A friend and I gate-crashed a wedding. Or, maybe not strictly speaking because the groom’s brother messaged my friend that his brother was getting married as I speak, please come. My friend immediately relayed me this and we decided that friends have a right to show up on this occasion. A similar event occurred with another colleague also with the project team. He was the groom in the wedding I chanced one afternoon I visited the Cathedral.
We were colleagues in early 2000, field staff of a WHO-funded project in CAR. We all became fast friends, the kind of friendship that develops among soldiers thrown randomly together on the frontlines although apparently not as fast where our individual weddings were concerned (I too didn’t inform or invite them).
He came in as replacement of a team member who left (the one I saw getting married at the Cathedral), and when I eventually did too he requested to be transferred to my area. As part of the turn over, he and I spent a couple of months going around in my area. The memory I have of that period is one of easy days with the locals. While I had to struggle in the beginning of my assignment to win their hearts, they gave theirs to him the instant they saw him for he’s a jolly good fellow.
After I left the project, I met him again after nine years, by chance. Now as we were making our way to the head table to greet him and his bride five years after our last meeting, I became a bit emotional- what a sister would feel perhaps for a favorite brother or a mother would for her son on his wedding day. He was astonished to see us, but with the same jolly demeanor still.
Done with the customary wishes, we circulated among guests outside the hall where my friend introduced me to the groom’s father. Learning that I was with his son on the same project, he told me that xxx who was also a teammate died last year. I was, oh my god what! what? repeatedly. Realizing my reaction, I covered my mouth to stop myself from further hysteria.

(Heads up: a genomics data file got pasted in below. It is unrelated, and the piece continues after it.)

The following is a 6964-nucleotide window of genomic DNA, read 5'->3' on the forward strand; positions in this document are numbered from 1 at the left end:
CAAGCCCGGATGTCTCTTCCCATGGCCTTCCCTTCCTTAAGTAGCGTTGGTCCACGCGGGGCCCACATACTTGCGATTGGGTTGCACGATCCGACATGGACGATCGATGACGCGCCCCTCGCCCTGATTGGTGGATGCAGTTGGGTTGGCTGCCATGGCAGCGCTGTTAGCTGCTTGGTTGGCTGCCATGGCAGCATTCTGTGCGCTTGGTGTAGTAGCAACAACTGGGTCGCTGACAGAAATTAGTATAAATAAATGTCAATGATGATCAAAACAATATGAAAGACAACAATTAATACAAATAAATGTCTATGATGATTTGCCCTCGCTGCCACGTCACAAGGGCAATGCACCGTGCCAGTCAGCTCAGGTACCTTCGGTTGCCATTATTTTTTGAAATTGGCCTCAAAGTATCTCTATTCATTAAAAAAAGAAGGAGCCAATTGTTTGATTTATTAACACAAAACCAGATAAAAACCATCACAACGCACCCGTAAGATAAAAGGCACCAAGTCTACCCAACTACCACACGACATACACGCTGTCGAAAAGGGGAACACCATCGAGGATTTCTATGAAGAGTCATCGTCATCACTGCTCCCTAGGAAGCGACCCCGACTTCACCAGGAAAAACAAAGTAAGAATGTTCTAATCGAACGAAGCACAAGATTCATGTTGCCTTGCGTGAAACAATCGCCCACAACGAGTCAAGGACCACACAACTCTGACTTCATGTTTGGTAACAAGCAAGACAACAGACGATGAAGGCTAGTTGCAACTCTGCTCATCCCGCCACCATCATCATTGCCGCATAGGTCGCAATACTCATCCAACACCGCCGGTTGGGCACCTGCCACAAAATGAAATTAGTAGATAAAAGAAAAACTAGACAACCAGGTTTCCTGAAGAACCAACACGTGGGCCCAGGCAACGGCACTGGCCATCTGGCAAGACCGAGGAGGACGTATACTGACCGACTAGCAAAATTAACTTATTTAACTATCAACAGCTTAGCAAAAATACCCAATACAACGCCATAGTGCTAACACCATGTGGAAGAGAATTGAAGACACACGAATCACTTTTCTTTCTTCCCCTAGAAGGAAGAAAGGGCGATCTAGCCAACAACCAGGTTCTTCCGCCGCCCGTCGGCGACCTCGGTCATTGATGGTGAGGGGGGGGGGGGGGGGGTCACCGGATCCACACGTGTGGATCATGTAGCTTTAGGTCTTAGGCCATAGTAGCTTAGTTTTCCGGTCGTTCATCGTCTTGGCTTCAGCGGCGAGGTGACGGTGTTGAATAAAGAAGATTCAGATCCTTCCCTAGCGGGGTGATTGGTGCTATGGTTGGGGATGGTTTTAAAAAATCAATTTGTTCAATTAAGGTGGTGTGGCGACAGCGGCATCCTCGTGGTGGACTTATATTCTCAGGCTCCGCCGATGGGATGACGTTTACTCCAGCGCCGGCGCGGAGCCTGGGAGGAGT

She was abroad the last time we communicated. We said to meet up the following year when she’d be home for vacation. We were looking forward to it. When she didn’t confirm in the weeks close to our meeting, I emailed her twice to ask and have never received a reply. It was always at the back of my mind why she didn’t. She knew my email. I gave her my number.
“She got ill,” said the groom’s father. I wanted to ask him for more details but guests were calling his attention and he had to go. My friend and I were on the veranda that time, a cold wind blowing us blue. The bone-seeping chill was suddenly a good thing because I needed something strong to counter the shock from the grim news.
When finally the groom and bride were called to the floor for the first dance, I couldn’t help but tear up. I told my friend so. My feelings were on a swing.
Right after the couple were seated, their ninong (godfather) made a toast and spoke some words of wisdom. The speech was full of humor which elicited laughter from those who could relate although everybody even the poker-faced nuns appeared to acquiesce to his “proven” secrets-to-a-happy-ever-after-marriage: (1) have respect for each other, always; (2) try not to mold the other into your image of perfect; (3) remember that your finances/earnings/assets from now on are first and foremost conjugal property (him being a judge, I thought he was going to add, “and, oh, remind me to have you both draw up a prenup after this if you haven’t yet.”).
The groom’s family and relatives then serenaded the bride with the song Welcome To The Family after which the couple proceeded to the tent at the entrance to join the native wedding dance. The groom was set to unfasten his bride’s garter during that time. My friend and I stayed to watch the groom dance. We laughed as we watched him. We recognized the colleague we knew in that dance.
Brothers of the groom told us that the couple would be traveling back on the weekend for abroad where both are working.
Days are short when people are having fun.